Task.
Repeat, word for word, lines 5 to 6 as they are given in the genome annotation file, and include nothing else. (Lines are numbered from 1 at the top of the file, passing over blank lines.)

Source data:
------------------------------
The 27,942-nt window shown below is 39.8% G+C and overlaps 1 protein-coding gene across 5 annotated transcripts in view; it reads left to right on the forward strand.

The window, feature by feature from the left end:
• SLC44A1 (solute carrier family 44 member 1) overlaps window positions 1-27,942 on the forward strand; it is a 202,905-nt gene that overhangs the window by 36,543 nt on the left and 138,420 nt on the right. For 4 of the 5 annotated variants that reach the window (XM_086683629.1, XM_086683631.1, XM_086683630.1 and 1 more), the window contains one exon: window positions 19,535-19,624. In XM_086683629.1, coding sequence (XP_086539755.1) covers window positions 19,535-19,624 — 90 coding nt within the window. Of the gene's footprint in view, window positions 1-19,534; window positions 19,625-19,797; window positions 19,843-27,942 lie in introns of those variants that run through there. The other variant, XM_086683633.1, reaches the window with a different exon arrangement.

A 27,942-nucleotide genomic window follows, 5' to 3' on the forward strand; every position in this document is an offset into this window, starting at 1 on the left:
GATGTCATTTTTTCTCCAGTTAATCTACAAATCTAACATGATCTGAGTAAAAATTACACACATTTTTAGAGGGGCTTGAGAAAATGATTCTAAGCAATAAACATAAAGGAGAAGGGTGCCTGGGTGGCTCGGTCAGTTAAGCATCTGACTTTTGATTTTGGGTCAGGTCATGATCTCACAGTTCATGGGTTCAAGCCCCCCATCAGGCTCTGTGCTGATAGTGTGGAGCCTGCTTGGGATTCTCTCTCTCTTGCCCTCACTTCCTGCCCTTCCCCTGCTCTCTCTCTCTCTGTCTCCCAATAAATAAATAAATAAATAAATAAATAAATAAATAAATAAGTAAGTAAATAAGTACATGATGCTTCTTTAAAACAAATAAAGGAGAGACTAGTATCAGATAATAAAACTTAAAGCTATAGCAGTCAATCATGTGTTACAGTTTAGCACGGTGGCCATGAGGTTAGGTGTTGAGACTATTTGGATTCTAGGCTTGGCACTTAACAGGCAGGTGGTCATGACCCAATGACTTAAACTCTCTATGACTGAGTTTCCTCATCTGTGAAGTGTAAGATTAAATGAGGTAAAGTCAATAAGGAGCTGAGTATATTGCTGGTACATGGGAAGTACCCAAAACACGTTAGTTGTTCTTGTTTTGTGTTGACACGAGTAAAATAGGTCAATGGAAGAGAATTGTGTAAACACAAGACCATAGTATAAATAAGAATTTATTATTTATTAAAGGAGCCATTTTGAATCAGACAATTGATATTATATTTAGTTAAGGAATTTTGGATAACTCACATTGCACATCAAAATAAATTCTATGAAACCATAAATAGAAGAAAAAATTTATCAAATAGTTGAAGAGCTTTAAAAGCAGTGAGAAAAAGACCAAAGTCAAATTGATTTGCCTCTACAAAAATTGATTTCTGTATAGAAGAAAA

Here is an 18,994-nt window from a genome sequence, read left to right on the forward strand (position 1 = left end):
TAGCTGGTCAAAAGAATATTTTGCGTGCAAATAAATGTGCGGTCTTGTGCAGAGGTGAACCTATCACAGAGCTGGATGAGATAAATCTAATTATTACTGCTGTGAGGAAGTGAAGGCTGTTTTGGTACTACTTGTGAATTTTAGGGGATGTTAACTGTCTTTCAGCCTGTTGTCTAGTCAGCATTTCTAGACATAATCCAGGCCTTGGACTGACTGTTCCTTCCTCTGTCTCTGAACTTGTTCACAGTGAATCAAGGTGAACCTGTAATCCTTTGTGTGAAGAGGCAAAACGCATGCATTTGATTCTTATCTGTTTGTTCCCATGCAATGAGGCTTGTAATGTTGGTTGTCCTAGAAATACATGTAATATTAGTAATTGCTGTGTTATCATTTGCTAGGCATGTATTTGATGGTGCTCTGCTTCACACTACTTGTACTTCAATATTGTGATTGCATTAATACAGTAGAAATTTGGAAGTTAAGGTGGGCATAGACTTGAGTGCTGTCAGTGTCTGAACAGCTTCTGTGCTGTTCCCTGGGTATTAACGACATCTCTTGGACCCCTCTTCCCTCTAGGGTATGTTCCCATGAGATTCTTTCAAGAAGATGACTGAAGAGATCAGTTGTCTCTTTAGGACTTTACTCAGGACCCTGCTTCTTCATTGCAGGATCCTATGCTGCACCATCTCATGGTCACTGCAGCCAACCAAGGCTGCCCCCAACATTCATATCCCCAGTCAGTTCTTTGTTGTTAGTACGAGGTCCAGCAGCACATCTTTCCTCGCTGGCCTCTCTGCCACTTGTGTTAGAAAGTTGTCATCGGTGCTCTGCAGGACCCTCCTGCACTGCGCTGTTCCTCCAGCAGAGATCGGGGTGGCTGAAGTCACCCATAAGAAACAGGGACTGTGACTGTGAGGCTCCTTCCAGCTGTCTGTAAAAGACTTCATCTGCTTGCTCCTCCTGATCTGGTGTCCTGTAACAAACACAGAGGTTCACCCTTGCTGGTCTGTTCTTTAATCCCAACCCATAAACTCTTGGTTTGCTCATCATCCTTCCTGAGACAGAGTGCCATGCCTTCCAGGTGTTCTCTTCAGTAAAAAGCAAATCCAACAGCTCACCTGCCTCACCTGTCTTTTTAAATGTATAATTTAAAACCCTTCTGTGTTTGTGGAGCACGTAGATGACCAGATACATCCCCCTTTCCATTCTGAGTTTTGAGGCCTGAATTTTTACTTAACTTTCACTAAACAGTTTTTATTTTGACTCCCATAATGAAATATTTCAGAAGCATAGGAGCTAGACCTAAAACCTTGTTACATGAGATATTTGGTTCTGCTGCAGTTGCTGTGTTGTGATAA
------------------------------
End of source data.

GATGTCATTTTTTCTCCAGTTAATCTACAAATCTAACATGATCTGAGTAAAAATTACACACATTTTTAGAGGGGCTTGAGAAAATGATTCTAAGCAATAAACATAAAGGAGAAGGGTGCCTGGGTGGCTCGGTCAGTTAAGCATCTGACTTTTGATTTTGGGTCAGGTCATGATCTCACAGTTCATGGGTTCAAGCCCCCCATCAGGCTCTGTGCTGATAGTGTGGAGCCTGCTTGGGATTCTCTCTCTCTTGCCCTCACTTCCTGCCCTTCCCCTGCTCTCTCTCTCTCTGTCTCCCAATAAATAAATAAATAAATAAATAAATAAATAAATAAATAAGTAAGTAAATAAGTACATGATGCTTCTTTAAAACAAATAAAGGAGAGACTAGTATCAGATAATAAAACTTAAAGCTATAGCAGTCAATCATGTGTTACAGTTTAGCACGGTGGCCATGAGGTTAGGTGTTGAGACTATTTGGATTCTAGGCTTGGCACTTAACAGGCAGGTGGTCATGACCCAATGACTTAAACTCTCTATGACTGAGTTTCCTCATCTGTGAAGTGTAAGATTAAATGAGGTAAAGTCAATAAGGAGCTGAGTATATTGCTGGTACATGGGAAGTACCCAAAACACGTTAGTTGTTCTTGTTTTGTGTTGACACGAGTAAAATAGGTCAATGGAAGAGAATTGTGTAAACACAAGACCATAGTATAAATAAGAATTTATTATTTATTAAAGGAGCCATTTTGAATCAGACAATTGATATTATATTTAGTTAAGGAATTTTGGATAACTCACATTGCACATCAAAATAAATTCTATGAAACCATAAATAGAAGAAAAAATTTATCAAATAGTTGAAGAGCTTTAAAAGCAGTGAGAAAAAGACCAAAGTCAAATTGATTTGCCTCTACAAAAATTGATTTCTGTATAGAAGAAAA

Here is an 18,994-nt window from a genome sequence, read left to right on the forward strand (position 1 = left end):